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After President Lincoln signed the Emancipation Proclamation in 1863, there was inevitable disappointment. Emancipation was not universal. Freedom came only to those in “states of rebellion.” Border-states that had not joined the Confederacy were exempt from the proclamation’s directives. And Lincoln still hoped that even after military victory Negroes would voluntarily immigrate. He was convinced that blacks and whites could not live as equals in the same nation.
As a youth, I remember my own deep disappointment when I learned these details. America’s greatest President seemed unworthy of such equivocations and concessions to bigotry and military necessity. I thought he was not the “Great Emancipator”, that he was just another politician exploiting circumstance. But then I was idealistic, impatient, and naïve. Later I would learn much more about the history of the Emancipation Proclamation, and would come to accept and hopefully understand the ambiguities and paradoxes of human nature and history, and see the significance of that year as a black American, a citizen of the world, and as a Baha’i.
Again, Frederick Douglass was remarkably prescient, addressing the disappointment and criticism just a month later in New York. On February 6, he noted the psychological impact of the proclamation:
“We are all liberated by this proclamation. Everybody is liberated. The white man is liberated, the black man is liberated.”
Yes, freedom frees both the enslaved and the enslaver. But Douglass could see far beyond emancipation. He observed,
“There are certain great national acts, which by their relation to universal principles, properly belong to the whole human family, and Abraham Lincoln’s Proclamation of the 1st of January, 1863 is one of these acts. Henceforth it becomes the date of a new and glorious era in the history of American liberty. Henceforth, it shall stand associated in the minds of men, with all those stately steps of mankind.”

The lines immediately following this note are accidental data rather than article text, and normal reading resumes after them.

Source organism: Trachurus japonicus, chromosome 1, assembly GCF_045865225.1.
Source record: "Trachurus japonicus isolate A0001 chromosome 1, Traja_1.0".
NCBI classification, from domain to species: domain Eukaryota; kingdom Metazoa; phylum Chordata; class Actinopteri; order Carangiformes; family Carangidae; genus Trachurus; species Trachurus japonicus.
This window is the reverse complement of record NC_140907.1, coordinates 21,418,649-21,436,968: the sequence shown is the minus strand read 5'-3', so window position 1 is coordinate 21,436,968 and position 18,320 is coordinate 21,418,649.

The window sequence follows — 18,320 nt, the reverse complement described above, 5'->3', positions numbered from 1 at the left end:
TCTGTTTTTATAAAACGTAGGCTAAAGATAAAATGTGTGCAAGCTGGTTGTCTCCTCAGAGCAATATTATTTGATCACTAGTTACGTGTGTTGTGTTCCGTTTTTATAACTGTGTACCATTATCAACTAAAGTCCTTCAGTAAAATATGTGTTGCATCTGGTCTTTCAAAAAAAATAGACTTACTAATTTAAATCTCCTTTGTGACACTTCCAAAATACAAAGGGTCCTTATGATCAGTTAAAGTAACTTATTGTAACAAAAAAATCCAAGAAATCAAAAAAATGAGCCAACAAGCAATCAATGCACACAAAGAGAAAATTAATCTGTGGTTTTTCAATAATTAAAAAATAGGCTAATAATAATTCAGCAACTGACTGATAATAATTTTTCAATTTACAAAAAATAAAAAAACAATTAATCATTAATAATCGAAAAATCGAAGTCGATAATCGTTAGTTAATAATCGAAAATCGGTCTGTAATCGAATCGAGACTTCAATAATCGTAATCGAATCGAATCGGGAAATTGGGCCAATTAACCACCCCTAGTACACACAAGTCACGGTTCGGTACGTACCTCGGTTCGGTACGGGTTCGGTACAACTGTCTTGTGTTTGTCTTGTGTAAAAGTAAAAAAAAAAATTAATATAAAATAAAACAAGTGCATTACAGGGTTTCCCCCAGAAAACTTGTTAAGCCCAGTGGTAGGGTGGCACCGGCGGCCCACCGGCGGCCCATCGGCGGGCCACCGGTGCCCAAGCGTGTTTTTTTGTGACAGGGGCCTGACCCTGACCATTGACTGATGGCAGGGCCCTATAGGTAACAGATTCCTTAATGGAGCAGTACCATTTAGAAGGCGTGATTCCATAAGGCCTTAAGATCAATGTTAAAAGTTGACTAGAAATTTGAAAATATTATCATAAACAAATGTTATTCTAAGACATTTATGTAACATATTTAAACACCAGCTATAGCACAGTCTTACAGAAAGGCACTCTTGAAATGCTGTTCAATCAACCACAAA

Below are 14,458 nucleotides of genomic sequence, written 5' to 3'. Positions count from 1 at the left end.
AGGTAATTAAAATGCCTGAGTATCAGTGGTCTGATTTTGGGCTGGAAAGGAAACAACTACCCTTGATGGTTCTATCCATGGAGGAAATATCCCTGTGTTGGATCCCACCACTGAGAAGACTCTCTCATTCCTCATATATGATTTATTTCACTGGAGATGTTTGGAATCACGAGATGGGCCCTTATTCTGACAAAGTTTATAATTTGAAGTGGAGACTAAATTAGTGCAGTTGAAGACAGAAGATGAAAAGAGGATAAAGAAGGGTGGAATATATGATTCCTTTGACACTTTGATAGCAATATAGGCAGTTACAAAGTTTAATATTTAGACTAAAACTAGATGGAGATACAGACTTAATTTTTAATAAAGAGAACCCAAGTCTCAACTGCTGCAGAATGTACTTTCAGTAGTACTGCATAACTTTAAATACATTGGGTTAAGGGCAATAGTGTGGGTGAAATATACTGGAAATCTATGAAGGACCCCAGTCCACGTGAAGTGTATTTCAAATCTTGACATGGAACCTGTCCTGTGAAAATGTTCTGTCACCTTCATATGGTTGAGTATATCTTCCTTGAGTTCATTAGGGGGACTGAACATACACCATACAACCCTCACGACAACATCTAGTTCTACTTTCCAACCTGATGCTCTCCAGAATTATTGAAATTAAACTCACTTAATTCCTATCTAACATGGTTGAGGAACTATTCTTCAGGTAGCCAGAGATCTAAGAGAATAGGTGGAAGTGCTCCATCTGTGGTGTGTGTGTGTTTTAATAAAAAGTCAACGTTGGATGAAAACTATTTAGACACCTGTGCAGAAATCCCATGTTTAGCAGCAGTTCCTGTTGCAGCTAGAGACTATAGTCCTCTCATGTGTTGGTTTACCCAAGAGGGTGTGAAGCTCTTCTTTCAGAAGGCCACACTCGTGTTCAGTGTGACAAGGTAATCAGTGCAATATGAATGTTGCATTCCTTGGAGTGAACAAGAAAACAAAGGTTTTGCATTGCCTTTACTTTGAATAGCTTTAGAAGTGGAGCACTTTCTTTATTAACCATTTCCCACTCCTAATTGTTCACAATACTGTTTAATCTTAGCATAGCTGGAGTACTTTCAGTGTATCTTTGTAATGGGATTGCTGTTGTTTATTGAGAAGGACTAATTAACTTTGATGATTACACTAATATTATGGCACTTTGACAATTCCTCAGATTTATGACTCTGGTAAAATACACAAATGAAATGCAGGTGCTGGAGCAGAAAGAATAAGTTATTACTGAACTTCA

He then unequivocally asserted,
“I believe in the millennium.”
Of course, he could not know that halfway around the world a Persian nobleman called Baha’u’llah would soon announce the arrival of the spiritual millenium on the eve of his exile from Baghdad to Constantinople. Baha’u’llah, like Lincoln, had waited and bided his time to make his “great announcement.” Ten years before, Baha’u’llah became aware of his mission in a deep and foul Tehran prison, unjustly jailed and chained for his teachings. But Baha’u’llah remained silent about it until the time was right, when his followers were ready to receive and accept it, when they needed to hear what he had to tell them.
All great spiritual, social, and political leaders are masters of wisdom and timing who understand the importance of silence and waiting. Those great, patient leaders also engage their followers, answer their questions, seek their advice, address their concerns. Before he left Baghdad forever, Baha’u’llah did exactly that for twelve days — and thus transformed a time of great tribulation for his followers into a season of joy, repeating the invocation, “This is the Day” to announce the advent of a new era, the era of liberation and the unity of all mankind.
Baha’is around the world celebrate those joyous days, called Ridvan (which means “paradise” and is pronounced rez-wan) after the garden where Baha’u’llah made his historic declaration, between April 21st and May 2nd every year.
1863 was a remarkable year, a year worth remembering by all admirers of great leaders, lovers of human freedom, and dreamers everywhere who, looking back, can see humanity’s emergence from the anguish and tribulation of civil war, exile, racism and banishment. Yes, all is not well. Yes, bigotry and prejudice, war and intolerance do still exist. Yes, the black community in America is still plagued by injustice, violence and discrimination. Yes, the Baha’i community is still persecuted in the land of its birth. Yes, the advancement of its principles of unity and peace throughout the world is slow and incremental. At times 1863 can seem as remote as a date in the chronology of the Ming Dynasty or the Kingdoms of the Pharaohs.
And yet I know that so much has happened within those one hundred and fifty years. Within a relatively short expanse of our collective history, the earth has become a new earth, forever different from the world Lincoln and Baha’u’llah inhabited. Their profound, powerful anniversaries remind me that they both created, in their own ways, and in their own unique spheres, a moral and spiritual world that is eternal and forever young, the world of liberty and justice for all.